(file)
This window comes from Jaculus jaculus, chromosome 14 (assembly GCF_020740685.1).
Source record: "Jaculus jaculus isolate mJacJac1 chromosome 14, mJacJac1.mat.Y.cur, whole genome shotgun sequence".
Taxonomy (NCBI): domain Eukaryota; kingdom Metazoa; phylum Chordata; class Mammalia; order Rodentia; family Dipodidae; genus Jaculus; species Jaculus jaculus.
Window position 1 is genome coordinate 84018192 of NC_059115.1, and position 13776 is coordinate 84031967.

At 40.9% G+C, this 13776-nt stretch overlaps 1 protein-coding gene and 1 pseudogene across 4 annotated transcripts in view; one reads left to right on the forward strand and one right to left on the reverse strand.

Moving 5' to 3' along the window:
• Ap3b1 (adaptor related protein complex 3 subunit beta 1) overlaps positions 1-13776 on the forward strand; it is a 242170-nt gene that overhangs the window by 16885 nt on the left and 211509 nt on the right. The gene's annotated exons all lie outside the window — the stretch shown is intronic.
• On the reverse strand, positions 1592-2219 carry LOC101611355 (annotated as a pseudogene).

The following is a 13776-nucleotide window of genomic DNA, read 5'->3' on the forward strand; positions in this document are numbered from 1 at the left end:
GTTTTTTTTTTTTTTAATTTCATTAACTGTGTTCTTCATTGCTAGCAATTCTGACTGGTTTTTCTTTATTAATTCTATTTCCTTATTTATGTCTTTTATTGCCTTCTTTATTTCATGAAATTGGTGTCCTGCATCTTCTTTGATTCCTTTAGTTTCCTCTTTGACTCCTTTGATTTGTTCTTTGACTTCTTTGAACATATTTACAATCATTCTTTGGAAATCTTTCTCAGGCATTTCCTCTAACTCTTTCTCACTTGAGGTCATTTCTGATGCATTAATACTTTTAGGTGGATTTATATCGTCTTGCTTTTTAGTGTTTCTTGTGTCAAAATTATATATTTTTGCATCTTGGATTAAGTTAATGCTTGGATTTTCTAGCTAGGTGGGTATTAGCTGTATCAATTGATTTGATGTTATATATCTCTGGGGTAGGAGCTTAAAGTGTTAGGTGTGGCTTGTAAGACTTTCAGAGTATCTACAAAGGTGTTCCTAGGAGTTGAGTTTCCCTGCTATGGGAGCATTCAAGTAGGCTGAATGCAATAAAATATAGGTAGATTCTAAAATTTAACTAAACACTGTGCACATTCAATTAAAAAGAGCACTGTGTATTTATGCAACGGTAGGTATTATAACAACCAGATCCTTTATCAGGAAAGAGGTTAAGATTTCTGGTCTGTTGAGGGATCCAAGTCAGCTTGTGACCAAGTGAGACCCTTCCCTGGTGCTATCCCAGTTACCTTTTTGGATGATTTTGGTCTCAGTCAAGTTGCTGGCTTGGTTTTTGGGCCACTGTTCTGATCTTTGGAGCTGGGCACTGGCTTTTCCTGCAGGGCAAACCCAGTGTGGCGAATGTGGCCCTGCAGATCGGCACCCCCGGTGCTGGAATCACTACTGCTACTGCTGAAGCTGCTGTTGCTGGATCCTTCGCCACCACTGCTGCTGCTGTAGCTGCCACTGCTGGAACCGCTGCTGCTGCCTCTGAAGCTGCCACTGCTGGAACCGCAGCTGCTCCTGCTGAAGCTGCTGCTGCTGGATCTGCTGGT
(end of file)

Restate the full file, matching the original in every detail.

This window comes from Jaculus jaculus, chromosome 14 (assembly GCF_020740685.1).
Source record: "Jaculus jaculus isolate mJacJac1 chromosome 14, mJacJac1.mat.Y.cur, whole genome shotgun sequence".
Taxonomy (NCBI): domain Eukaryota; kingdom Metazoa; phylum Chordata; class Mammalia; order Rodentia; family Dipodidae; genus Jaculus; species Jaculus jaculus.
Window position 1 is genome coordinate 84018192 of NC_059115.1, and position 13776 is coordinate 84031967.

At 40.9% G+C, this 13776-nt stretch overlaps 1 protein-coding gene and 1 pseudogene across 4 annotated transcripts in view; one reads left to right on the forward strand and one right to left on the reverse strand.

Moving 5' to 3' along the window:
• Ap3b1 (adaptor related protein complex 3 subunit beta 1) overlaps positions 1-13776 on the forward strand; it is a 242170-nt gene that overhangs the window by 16885 nt on the left and 211509 nt on the right. The gene's annotated exons all lie outside the window — the stretch shown is intronic.
• On the reverse strand, positions 1592-2219 carry LOC101611355 (annotated as a pseudogene).

The following is a 13776-nucleotide window of genomic DNA, read 5'->3' on the forward strand; positions in this document are numbered from 1 at the left end:
GTTTTTTTTTTTTTTAATTTCATTAACTGTGTTCTTCATTGCTAGCAATTCTGACTGGTTTTTCTTTATTAATTCTATTTCCTTATTTATGTCTTTTATTGCCTTCTTTATTTCATGAAATTGGTGTCCTGCATCTTCTTTGATTCCTTTAGTTTCCTCTTTGACTCCTTTGATTTGTTCTTTGACTTCTTTGAACATATTTACAATCATTCTTTGGAAATCTTTCTCAGGCATTTCCTCTAACTCTTTCTCACTTGAGGTCATTTCTGATGCATTAATACTTTTAGGTGGATTTATATCGTCTTGCTTTTTAGTGTTTCTTGTGTCAAAATTATATATTTTTGCATCTTGGATTAAGTTAATGCTTGGATTTTCTAGCTAGGTGGGTATTAGCTGTATCAATTGATTTGATGTTATATATCTCTGGGGTAGGAGCTTAAAGTGTTAGGTGTGGCTTGTAAGACTTTCAGAGTATCTACAAAGGTGTTCCTAGGAGTTGAGTTTCCCTGCTATGGGAGCATTCAAGTAGGCTGAATGCAATAAAATATAGGTAGATTCTAAAATTTAACTAAACACTGTGCACATTCAATTAAAAAGAGCACTGTGTATTTATGCAACGGTAGGTATTATAACAACCAGATCCTTTATCAGGAAAGAGGTTAAGATTTCTGGTCTGTTGAGGGATCCAAGTCAGCTTGTGACCAAGTGAGACCCTTCCCTGGTGCTATCCCAGTTACCTTTTTGGATGATTTTGGTCTCAGTCAAGTTGCTGGCTTGGTTTTTGGGCCACTGTTCTGATCTTTGGAGCTGGGCACTGGCTTTTCCTGCAGGGCAAACCCAGTGTGGCGAATGTGGCCCTGCAGATCGGCACCCCCGGTGCTGGAATCACTACTGCTACTGCTGAAGCTGCTGTTGCTGGATCCTTCGCCACCACTGCTGCTGCTGTAGCTGCCACTGCTGGAACCGCTGCTGCTGCCTCTGAAGCTGCCACTGCTGGAACCGCAGCTGCTCCTGCTGAAGCTGCTGCTGCTGGATCTGCTGGT